pic: courtesy goodread.com
I like it when audio books are read by the author. This is one of those. Maybe one in eight are read by the author and he did a stellar job. This book was captivating and totally sucked me in. The author seems like a pretty funny guy. I wouldn’t mind buying him a beer.
This book was nine hours in length and took me a day. It was an especially good book. He talks about: growing up in Montana, his decisions to join the military, Navy Seal training, something like four-hundred combat missions, his burning desire to avenge the WTC victims, killing the worlds most wanted terrorist and his reasons for not re-enlisting. He explains the formation of the Seal Teams and he even raised my low opinion of Richard Marcinko. One kinda sad thing about the book: the author was good friends with Neil Roberts. That was hard to hear.
He’s a talented writer: he is engaging, entertaining and hilarious. You know it’s a good audio book when you laugh out loud to yourself. I enjoyed the ending: He meets with some of the 9/11 families. Enough said.
I have read a fair number of books on the Bin Laden raid and it never gets old. This is one of the more intimate books on the subject. I’ve noticed that the higher ranking someone is in al-Qaeda, ISIS, or the Third Reich (for that matter) the more of a coward they are. Bin Laden didn’t have the brains to surrender nor the courage to go down fighting.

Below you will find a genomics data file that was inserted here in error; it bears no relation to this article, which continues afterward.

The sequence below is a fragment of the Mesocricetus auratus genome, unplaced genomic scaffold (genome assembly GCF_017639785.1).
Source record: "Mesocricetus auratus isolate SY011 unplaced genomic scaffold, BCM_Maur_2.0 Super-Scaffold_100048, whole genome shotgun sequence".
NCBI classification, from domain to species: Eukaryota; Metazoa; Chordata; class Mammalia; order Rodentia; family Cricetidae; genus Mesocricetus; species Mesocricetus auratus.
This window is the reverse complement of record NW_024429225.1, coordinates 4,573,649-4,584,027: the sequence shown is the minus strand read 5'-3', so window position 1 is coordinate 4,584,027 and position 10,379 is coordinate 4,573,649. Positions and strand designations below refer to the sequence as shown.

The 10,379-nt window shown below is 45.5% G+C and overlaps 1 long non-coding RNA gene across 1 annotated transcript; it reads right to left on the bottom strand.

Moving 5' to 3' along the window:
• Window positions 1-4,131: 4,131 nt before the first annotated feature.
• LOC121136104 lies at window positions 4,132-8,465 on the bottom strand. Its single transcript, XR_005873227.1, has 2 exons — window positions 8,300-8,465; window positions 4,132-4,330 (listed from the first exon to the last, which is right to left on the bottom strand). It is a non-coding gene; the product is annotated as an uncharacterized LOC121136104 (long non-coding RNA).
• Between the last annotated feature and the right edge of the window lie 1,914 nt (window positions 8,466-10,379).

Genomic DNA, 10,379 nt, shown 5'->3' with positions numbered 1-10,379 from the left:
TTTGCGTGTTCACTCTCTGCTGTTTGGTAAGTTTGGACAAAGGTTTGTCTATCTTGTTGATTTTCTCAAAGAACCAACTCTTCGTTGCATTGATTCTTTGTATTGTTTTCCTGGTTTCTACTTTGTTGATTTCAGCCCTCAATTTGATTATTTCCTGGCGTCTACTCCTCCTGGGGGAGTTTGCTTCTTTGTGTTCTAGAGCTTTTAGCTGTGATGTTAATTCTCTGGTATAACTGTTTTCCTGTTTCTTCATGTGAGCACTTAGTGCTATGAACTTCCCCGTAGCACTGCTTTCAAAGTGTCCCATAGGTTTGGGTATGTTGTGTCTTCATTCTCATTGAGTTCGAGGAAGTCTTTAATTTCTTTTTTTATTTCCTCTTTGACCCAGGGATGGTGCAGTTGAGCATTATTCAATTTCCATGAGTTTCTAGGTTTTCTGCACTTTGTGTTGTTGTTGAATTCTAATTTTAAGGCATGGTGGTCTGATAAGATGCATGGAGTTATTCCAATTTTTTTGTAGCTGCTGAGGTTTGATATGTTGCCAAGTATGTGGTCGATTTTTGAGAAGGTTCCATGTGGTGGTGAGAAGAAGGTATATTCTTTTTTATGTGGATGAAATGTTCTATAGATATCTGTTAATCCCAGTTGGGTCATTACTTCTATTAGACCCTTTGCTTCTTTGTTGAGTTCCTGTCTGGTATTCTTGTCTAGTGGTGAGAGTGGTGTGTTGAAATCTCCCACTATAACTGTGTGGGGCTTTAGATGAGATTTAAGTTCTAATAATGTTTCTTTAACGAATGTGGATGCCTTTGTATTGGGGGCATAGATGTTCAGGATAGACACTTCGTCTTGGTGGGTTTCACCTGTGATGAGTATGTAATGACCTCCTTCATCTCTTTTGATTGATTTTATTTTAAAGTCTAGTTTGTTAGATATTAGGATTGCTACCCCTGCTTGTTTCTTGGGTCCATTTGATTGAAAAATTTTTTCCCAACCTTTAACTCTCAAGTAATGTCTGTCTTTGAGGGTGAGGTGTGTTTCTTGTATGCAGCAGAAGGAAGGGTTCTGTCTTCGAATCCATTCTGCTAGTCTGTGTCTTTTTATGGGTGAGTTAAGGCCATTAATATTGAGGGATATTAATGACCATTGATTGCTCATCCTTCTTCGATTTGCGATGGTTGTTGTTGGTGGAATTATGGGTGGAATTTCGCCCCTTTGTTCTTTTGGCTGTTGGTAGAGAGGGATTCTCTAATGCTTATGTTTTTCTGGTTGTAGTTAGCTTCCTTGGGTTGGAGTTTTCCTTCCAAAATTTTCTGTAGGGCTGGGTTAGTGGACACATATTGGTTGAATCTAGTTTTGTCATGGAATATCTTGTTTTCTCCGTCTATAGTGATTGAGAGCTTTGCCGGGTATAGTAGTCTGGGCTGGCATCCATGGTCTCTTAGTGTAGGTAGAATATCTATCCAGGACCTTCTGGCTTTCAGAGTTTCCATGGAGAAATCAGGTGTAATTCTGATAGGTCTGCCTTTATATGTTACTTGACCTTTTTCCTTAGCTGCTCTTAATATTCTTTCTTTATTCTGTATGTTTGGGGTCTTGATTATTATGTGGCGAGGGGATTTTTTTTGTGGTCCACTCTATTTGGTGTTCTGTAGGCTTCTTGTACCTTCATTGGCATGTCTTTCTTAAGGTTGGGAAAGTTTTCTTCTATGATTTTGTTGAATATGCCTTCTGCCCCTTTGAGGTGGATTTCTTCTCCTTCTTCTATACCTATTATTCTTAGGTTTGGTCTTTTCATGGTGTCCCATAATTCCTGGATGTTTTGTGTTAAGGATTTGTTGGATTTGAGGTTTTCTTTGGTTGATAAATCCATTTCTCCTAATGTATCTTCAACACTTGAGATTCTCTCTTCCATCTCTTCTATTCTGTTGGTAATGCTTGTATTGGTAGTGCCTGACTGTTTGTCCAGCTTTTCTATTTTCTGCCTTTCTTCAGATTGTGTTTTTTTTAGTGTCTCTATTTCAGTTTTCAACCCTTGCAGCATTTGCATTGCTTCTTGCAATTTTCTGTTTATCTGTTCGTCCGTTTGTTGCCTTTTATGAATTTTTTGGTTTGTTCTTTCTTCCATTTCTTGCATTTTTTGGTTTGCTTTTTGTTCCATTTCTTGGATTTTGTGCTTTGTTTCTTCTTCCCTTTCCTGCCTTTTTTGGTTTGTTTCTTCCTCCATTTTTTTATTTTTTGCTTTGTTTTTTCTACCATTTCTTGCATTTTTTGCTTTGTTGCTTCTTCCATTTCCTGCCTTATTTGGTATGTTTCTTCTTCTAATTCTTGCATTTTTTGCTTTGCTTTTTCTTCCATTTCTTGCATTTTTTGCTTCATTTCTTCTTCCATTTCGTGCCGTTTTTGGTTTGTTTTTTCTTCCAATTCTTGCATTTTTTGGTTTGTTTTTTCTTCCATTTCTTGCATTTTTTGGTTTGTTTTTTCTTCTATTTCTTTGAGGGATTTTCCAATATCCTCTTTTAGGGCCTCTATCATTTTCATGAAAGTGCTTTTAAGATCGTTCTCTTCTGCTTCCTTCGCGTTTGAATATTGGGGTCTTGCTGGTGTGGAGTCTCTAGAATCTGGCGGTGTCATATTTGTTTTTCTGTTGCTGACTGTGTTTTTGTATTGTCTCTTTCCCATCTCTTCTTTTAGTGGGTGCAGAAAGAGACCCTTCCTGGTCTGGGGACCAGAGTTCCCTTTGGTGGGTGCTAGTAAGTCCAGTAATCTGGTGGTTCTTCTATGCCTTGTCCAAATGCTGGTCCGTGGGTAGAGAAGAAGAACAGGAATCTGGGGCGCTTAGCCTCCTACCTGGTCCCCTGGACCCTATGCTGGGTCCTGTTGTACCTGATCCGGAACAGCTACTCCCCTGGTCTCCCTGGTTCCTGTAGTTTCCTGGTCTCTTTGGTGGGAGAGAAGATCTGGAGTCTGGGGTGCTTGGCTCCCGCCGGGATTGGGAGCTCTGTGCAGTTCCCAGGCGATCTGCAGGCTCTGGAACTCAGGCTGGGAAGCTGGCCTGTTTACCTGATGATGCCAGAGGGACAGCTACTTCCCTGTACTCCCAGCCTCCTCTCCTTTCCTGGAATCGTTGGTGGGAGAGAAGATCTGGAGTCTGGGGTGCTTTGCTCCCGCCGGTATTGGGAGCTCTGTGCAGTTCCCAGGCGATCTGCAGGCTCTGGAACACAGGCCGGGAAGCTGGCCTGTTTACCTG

note: some parts are redacted by the DoD. Actually the only part that is redacted is the beep in Seal Team beep.
Some of what I learned:
- Cairo (the Belgian Malinois used in the Bin Laden raid) had previously been shot twice by some asshole hiding in a tree with an AK-47.
- No matter how many times I read about hell week during BUDs training, it always seems like hell.
- All stress is self-induced.
- Senior Chief Special Warfare Operator Edward C. Byers Jr. was the first Seal Team beep operator to win the Medal of Honor.
pic: thank you Goodreads.com
Originally published in 1935 by a husband and wife writing team. This is one of eleven other books in the Story of Civilization series; which covers western history. There are definitely a few other books in the set I’m going to have to read now.
It was actually pretty good. It’s kinda hard to follow at times due to it being so comprehensive and detailed. One thing I’ve come to learn is some of the most important scientific discoveries and inventions took place during the age of Voltaire.